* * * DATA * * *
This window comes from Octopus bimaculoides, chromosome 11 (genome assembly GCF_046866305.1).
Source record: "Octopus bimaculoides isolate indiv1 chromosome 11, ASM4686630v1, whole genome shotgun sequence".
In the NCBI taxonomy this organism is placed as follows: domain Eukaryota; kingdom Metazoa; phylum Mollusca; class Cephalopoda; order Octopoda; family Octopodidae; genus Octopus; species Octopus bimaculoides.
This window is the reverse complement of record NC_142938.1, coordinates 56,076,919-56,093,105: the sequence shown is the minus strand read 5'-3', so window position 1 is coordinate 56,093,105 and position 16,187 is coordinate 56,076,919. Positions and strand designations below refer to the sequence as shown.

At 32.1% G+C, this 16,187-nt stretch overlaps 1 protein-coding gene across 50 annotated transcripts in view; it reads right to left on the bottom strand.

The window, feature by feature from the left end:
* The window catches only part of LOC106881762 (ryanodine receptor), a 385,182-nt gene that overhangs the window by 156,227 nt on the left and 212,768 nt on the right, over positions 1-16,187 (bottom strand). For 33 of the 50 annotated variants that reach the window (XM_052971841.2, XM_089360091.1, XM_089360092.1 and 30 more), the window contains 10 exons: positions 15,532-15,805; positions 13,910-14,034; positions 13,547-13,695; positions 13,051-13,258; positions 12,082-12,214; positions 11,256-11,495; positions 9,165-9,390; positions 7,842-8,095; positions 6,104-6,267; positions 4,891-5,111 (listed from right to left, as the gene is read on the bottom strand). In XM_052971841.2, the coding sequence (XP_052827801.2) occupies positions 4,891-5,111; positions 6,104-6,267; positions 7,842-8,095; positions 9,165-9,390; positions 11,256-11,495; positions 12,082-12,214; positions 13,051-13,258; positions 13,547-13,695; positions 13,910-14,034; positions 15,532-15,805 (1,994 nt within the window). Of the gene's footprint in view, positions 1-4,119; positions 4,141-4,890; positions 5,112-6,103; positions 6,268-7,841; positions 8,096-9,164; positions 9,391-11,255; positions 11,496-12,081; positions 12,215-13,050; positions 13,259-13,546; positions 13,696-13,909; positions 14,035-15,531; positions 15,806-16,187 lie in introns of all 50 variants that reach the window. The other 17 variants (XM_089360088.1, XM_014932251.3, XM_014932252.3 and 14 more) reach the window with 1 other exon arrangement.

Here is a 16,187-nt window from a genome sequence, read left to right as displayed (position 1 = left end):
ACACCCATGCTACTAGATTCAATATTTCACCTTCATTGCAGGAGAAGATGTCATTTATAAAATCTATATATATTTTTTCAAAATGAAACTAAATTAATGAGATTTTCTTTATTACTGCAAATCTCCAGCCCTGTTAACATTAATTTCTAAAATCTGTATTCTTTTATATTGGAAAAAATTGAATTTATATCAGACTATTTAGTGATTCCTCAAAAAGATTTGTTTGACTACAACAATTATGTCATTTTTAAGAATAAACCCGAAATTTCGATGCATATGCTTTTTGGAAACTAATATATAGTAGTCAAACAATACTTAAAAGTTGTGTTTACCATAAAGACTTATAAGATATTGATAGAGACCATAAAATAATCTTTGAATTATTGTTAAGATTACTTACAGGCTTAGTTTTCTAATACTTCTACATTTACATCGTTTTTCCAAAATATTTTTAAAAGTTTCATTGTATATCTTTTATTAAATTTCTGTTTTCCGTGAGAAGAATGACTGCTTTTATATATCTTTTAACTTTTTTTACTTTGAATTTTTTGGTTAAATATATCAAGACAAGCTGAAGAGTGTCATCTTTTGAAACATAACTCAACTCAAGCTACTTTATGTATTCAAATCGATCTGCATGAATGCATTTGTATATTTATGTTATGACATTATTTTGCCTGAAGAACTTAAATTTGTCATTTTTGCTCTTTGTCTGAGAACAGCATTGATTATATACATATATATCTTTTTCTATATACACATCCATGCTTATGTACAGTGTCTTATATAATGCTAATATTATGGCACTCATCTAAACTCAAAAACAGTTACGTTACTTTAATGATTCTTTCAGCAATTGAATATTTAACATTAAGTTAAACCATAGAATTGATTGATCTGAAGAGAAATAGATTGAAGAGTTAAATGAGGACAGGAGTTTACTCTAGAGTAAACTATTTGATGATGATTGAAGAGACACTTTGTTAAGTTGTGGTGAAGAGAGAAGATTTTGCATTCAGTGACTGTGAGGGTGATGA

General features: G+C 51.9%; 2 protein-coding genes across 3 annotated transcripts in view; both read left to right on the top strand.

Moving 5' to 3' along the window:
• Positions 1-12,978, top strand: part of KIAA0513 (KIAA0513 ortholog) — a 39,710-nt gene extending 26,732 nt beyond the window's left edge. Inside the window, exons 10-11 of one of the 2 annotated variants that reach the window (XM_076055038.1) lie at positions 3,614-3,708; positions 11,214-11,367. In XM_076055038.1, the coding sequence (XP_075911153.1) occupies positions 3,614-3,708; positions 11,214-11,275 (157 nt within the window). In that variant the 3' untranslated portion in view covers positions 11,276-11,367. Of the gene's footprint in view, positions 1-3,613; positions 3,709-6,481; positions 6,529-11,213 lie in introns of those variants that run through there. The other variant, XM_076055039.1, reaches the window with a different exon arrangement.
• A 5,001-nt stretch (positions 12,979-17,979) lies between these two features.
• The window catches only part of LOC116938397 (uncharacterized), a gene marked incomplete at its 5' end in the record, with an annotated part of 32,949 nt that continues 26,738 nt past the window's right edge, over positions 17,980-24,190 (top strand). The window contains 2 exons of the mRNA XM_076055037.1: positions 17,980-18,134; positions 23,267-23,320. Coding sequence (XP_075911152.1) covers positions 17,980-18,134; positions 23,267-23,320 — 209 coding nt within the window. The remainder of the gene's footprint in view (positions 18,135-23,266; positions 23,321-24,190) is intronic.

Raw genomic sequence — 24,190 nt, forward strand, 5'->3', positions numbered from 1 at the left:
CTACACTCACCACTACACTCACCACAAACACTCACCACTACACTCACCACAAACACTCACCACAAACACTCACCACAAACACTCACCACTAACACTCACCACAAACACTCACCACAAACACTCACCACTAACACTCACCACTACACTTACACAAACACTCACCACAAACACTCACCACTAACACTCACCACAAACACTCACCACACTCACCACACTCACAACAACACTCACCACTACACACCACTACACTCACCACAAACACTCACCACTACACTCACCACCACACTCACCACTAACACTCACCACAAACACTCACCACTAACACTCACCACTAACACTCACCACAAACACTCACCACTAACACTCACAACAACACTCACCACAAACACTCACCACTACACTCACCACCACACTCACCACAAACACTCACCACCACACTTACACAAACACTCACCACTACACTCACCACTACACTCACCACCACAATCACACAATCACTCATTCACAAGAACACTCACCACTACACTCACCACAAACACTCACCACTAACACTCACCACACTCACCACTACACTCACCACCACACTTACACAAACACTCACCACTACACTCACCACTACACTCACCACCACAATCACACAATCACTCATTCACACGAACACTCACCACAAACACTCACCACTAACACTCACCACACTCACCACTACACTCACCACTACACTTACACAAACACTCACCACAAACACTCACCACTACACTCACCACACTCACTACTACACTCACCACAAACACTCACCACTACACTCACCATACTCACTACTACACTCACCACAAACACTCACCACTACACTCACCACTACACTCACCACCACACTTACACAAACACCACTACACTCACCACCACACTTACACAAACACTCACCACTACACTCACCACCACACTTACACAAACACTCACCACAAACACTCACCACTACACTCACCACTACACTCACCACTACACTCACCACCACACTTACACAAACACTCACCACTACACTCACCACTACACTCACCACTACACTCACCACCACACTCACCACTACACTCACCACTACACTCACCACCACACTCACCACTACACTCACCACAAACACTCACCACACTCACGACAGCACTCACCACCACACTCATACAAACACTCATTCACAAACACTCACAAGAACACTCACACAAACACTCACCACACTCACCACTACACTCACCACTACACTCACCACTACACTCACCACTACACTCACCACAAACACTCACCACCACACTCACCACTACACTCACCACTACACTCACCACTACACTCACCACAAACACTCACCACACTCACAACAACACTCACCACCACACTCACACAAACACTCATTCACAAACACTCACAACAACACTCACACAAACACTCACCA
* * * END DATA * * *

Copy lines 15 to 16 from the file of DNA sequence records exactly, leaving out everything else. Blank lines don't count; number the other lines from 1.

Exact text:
Raw genomic sequence — 24,190 nt, forward strand, 5'->3', positions numbered from 1 at the left:
CTACACTCACCACTACACTCACCACAAACACTCACCACTACACTCACCACAAACACTCACCACAAACACTCACCACAAACACTCACCACTAACACTCACCACAAACACTCACCACAAACACTCACCACTAACACTCACCACTACACTTACACAAACACTCACCACAAACACTCACCACTAACACTCACCACAAACACTCACCACACTCACCACACTCACAACAACACTCACCACTACACACCACTACACTCACCACAAACACTCACCACTACACTCACCACCACACTCACCACTAACACTCACCACAAACACTCACCACTAACACTCACCACTAACACTCACCACAAACACTCACCACTAACACTCACAACAACACTCACCACAAACACTCACCACTACACTCACCACCACACTCACCACAAACACTCACCACCACACTTACACAAACACTCACCACTACACTCACCACTACACTCACCACCACAATCACACAATCACTCATTCACAAGAACACTCACCACTACACTCACCACAAACACTCACCACTAACACTCACCACACTCACCACTACACTCACCACCACACTTACACAAACACTCACCACTACACTCACCACTACACTCACCACCACAATCACACAATCACTCATTCACACGAACACTCACCACAAACACTCACCACTAACACTCACCACACTCACCACTACACTCACCACTACACTTACACAAACACTCACCACAAACACTCACCACTACACTCACCACACTCACTACTACACTCACCACAAACACTCACCACTACACTCACCATACTCACTACTACACTCACCACAAACACTCACCACTACACTCACCACTACACTCACCACCACACTTACACAAACACCACTACACTCACCACCACACTTACACAAACACTCACCACTACACTCACCACCACACTTACACAAACACTCACCACAAACACTCACCACTACACTCACCACTACACTCACCACTACACTCACCACCACACTTACACAAACACTCACCACTACACTCACCACTACACTCACCACTACACTCACCACCACACTCACCACTACACTCACCACTACACTCACCACCACACTCACCACTACACTCACCACAAACACTCACCACACTCACGACAGCACTCACCACCACACTCATACAAACACTCATTCACAAACACTCACAAGAACACTCACACAAACACTCACCACACTCACCACTACACTCACCACTACACTCACCACTACACTCACCACTACACTCACCACAAACACTCACCACCACACTCACCACTACACTCACCACTACACTCACCACTACACTCACCACAAACACTCACCACACTCACAACAACACTCACCACCACACTCACACAAACACTCATTCACAAACACTCACAACAACACTCACACAAACACTCACCA